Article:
In the wee hours of Friday morning, Austin City Council voted to reverse a decades-old policy about juvenile curfews.

“This is yet another policy that we have really nationally, but specifically here in Austin that facilitates a student's move to the justice system,” explained Rachel Gandy, a mental health policy fellow with Disability Rights Texas who was part of a stakeholder group tasked with reviewing the policy.

In June, the council voted to overturn a daytime policy, and called for a multi-organization stakeholder group to study the effects of the ordinance.

The policy applied to youth under 17 years old out past 11 p.m. and before 6 a.m.

“We would be out on the streets at night, to go to an aunt's house, or seek help from churches. During that time, I had to be out late at night, past the juvenile curfew time. Not because I chose to, but because I had to,” said one young speaker Thursday night in front of council.

“A lot of times you see decisions about youth being made without them, and I think it's important for youth to be able to be in that position where they're advocating for themselves,” said Rocio Villalobos, the community outreach coordinator for Texas Appleseed, a public justice center who took part in the group.

“The research does show that a juvenile curfew does not address crime and victimization,” explained Austin Police Department Assistant Chief Troy Gay.

He noted that juvenile crime rates in Austin are at their lowest point in years.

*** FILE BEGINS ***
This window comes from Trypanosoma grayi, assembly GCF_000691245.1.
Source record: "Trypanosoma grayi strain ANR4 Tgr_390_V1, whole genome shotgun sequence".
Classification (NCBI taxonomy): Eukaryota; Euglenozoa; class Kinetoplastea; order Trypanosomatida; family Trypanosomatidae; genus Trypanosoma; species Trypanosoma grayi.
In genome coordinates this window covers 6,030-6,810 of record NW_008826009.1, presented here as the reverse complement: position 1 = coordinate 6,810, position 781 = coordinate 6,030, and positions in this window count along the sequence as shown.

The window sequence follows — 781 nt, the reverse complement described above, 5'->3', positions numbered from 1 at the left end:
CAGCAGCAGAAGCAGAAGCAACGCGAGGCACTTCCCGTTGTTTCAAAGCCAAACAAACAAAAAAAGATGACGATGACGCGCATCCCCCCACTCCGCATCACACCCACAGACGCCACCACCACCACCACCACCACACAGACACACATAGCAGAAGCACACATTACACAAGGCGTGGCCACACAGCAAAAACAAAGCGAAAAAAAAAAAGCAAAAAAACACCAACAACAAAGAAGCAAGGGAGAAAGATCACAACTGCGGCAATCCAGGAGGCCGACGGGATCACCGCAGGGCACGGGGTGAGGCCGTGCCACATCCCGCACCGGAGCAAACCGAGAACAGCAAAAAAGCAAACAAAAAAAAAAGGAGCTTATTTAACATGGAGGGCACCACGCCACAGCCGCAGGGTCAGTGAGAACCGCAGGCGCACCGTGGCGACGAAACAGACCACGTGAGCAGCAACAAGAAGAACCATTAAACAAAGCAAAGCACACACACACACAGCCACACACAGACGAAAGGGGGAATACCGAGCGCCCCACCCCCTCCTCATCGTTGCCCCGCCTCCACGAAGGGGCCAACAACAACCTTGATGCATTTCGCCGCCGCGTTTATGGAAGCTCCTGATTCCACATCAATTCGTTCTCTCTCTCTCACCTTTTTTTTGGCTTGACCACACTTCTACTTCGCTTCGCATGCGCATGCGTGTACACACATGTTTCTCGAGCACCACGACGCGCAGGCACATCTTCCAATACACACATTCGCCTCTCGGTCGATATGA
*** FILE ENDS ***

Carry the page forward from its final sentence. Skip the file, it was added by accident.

Data collected by the stakeholder group found that minority youth were disproportionately impacted by the ordinance.

The removal of the curfew was one of 18 recommendations presented by the stakeholder group during the council meeting.

"I think it's helpful when different members, different stakeholders are able to come together and for there to be recognition that a policy or practice that is being used isn't having an impact and being willing to revise practices in order to make room for solutions that are helpful to the youth in our community," explained Villalobos.

“Those recommendations range from providing youth focus training to police officers and others within APD to expanding mental health support within the community, and even creating an app that police officers and others have an easy tool so they can search through what services are available in the community,” said Gandy.

“Alternatives for the youth, whether it be safe rides, safe places, safe locations,” Gay explained.

Another recommendation is reviewing the possibility of expungement for those who have received citations under the policy.

Following the vote, Council Member Greg Casar expressed excitement, calling the policy "damaging."

"Our youth are very important. They are key to the success of the future of our society, and also one of the vulnerable (groups) in our society," said Gay.

In a statement, Education Austin president Ken Zarifis told KVUE:

Education Austin is proud to have served on the juvenile curfew task force. The decision by city council to end the curfew was the right one. The curfew disproportionally victimized young people of color. Any practice that does that must be stopped or all of our progressive talk about confronting inequity and racism is void of truth.

Education Austin is the union for Austin Independent School District employees, and Zarifis was a member of the Juvenile Curfew Task Force.

The Austin Police Department did not believe there were any open cases involving violations of the policy. The department said they had only issued warnings since the June city council vote.

Travis County does not have a curfew, and the curfew in Williamson County expired in 2015.